I woke this am and felt a spark to update my LinkedIn page. While browsing around the site and trying to figure out how useful it actually is/can be, I came across an interesting section of blog posts. Thousands of LinkedIn users have shared stories about their best mistake. As the title signifies, it’s about the mistakes you’ve made in your life that turned out to in fact be powerful lessons. The channel covers all types of mistakes; from quitting a job too soon to saying the wrong thing in an elevator withe company CEO present to doing a reality show. It got me to thinking about some of the smart mistakes I’ve made.
Hi, I’m J and I’m not on social networking,
That was me in 2008.
I was already out of college when Facebook became accessible to everyone. I was married so using Blackplanet and sites like it were of no use to me. I wasn’t in any Greek or professional organizations so I didn’t frequent message boards and list-serves. I had plenty of friends and was playing basketball overseas so chatrooms didn’t seem that alluring to me. In all honesty, I laughed at those who spent hours in front of the computer when it didn’t involve work or homework.
The obvious place to start was Facebook. My sister signed me up and I began the process of asking a bunch of friends in my circle “yo, what’s your Facebook?”. The irony looking back is many of those same friends are either no longer on Facebook or my bonds with them have declined to a point that we seldom speak. Facebook back then was “fun”. I don’t even know if “fun” is the right word to use, but it’s definitely more user-friendly than it is now.
Aside from that, I was also behind on many trends going on within the realms of gen Y. For a guy who had majored and worked in marketing, I found myself outside the loop in strategy meetings. I wasn’t familiar with certain terminology that was born out of new media. I feel like the Old Guy in the club even writing this. Even something as basic as linking up for a college reunion or planning a 1st date is now planned via social networking. In a short, I couldn’t avoid it anymore.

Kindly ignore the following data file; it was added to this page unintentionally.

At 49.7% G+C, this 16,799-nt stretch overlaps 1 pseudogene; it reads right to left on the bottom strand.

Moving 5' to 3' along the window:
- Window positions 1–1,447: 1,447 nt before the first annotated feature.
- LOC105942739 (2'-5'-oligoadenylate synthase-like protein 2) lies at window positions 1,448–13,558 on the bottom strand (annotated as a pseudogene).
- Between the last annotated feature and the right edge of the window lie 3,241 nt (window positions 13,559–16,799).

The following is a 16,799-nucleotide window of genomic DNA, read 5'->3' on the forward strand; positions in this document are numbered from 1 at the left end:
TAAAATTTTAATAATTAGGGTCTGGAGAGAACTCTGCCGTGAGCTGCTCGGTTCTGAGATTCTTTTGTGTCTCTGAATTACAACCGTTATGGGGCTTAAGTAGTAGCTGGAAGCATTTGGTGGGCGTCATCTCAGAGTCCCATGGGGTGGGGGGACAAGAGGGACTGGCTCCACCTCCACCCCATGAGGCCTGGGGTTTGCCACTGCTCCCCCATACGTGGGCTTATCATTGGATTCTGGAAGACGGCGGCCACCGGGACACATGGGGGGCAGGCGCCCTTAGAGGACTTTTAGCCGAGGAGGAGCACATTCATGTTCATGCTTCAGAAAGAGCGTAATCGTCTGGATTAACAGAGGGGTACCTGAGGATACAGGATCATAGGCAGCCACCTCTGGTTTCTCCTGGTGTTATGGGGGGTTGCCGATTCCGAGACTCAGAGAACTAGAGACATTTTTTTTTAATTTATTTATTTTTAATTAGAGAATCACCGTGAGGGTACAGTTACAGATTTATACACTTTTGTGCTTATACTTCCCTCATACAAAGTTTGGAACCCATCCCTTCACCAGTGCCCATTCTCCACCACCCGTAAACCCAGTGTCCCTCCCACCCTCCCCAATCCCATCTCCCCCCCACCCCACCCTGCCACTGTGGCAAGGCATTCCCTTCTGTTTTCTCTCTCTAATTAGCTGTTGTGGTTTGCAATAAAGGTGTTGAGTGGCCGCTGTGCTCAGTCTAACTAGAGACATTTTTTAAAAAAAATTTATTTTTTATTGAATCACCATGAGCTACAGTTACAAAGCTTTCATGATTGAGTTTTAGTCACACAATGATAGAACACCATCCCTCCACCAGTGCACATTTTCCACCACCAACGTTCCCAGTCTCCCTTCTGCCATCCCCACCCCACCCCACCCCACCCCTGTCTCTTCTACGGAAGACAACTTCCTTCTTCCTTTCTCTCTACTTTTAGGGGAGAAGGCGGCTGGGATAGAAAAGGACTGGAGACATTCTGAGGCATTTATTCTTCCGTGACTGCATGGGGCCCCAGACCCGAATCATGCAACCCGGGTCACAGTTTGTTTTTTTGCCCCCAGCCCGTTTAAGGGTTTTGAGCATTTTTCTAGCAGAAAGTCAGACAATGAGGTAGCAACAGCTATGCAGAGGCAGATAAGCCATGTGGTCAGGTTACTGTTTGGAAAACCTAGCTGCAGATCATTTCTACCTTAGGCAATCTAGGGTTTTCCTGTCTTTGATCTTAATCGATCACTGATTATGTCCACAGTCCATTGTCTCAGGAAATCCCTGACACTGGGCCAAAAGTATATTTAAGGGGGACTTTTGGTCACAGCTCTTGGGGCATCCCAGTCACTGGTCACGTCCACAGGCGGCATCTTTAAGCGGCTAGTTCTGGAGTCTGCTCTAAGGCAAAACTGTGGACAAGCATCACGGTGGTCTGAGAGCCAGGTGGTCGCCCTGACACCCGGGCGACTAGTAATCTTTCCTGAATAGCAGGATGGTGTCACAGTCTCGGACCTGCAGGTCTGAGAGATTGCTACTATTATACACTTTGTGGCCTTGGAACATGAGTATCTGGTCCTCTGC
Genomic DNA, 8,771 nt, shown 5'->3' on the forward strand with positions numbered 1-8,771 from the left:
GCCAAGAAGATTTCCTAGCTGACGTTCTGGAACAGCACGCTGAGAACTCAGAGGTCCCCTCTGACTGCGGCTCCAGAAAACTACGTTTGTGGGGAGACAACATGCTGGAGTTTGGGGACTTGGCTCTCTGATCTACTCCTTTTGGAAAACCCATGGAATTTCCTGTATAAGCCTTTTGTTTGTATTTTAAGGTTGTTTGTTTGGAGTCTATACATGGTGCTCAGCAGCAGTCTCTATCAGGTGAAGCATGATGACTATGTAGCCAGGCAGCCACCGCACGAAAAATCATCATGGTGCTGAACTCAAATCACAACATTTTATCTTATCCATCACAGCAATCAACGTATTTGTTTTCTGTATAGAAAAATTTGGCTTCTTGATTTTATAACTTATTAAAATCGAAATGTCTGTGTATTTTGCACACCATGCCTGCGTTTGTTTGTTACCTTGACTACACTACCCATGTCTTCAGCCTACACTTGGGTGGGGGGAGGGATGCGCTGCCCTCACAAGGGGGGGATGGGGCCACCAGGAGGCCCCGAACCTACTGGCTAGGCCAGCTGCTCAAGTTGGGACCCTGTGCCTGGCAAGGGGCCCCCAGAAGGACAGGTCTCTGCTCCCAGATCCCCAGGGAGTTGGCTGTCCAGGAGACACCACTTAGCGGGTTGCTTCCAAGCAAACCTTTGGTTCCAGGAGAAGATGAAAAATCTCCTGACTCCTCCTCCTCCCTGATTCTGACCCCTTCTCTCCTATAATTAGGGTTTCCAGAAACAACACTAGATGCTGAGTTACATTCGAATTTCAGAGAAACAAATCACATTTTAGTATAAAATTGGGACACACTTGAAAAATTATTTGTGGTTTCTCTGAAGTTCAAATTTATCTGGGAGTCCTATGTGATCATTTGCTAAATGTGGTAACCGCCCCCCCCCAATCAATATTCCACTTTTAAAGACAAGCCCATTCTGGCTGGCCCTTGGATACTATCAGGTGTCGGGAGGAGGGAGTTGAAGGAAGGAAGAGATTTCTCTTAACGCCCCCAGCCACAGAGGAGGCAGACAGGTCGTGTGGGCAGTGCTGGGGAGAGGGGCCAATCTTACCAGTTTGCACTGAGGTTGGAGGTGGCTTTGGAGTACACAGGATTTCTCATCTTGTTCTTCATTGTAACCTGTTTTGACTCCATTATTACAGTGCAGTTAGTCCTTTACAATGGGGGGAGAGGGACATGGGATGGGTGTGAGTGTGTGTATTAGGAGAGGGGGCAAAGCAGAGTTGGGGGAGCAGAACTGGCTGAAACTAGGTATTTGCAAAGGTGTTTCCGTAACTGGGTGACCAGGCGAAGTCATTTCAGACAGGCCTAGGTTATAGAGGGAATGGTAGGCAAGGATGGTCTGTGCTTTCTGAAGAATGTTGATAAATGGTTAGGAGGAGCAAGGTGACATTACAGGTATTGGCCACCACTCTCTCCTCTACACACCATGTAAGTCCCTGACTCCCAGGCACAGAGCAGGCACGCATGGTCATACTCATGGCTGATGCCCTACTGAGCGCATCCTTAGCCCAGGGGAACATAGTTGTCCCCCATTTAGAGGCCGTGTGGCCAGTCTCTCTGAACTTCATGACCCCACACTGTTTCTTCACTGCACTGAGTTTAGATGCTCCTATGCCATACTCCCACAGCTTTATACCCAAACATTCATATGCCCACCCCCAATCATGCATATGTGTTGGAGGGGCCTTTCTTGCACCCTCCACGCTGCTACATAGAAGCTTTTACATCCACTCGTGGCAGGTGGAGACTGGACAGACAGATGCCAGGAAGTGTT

As superfluous as it may seem, social networking (its original purpose) has actually changed my life for the better. It’s encouraged my new passion as a writer. All along I’d looked at writers in a very narrow scope; journalists or creatives. But through social networking, I came across people who had a way of putting their lives on a screen without seeming pretentious or rigid. I hadn’t really heard the word “blogger” until 2010. I came across this site SBM and through it encountered a slew of other dope blogs. Since then, those once-personal blogs are now successful branded websites. Yet their humble beginnings were about regular people sharing their lives in hopes that someone, somewhere always “got it”.
Watching other people write so consistently and fluidly made me feel like “hey I can do this too.” It started with writing semi-professionally over on Examiner. Because that’s a paid position, I needed social interactions to make my little change. Before I fully understood why, I signed up for Twitter. Now knowing me is knowing that I generally don’t like people. So interacting daily with complete strangers seemed odd and kind of stupid to me.
It’s a great feeling when you’re pleasantly surprised.
Things do come full circle though. Social networking has in some ways become less about the social interactions and more about narcissism. On Facebook, everyone’s getting engaged, planning weddings, having babies, and enjoying their life with someone that they find pretty dope. At times, it feels like Facebook is just online photo storage without the filters. Whereas Twitter is the 2nd chance at high school/college for people who weren’t a part of the in crowd the 1st time. Although you control the quality of your interactions on social networking, you can’t avoid wackness like you can in real life.
So my best mistake is understanding that social networking is as more of a blessing as it is a curse. It’s going to piss you off, it can change the world, and you might even meet the love of your life or a lifelong friend from it. There are days where you’ll probably ask yourself “why do I bother to log on? Is that what humanity has become?”. However, I’m glad I didn’t let the stigma of “I have a life” keep me from exploring thousands of different viewpoints and stories.
What’s your best mistake?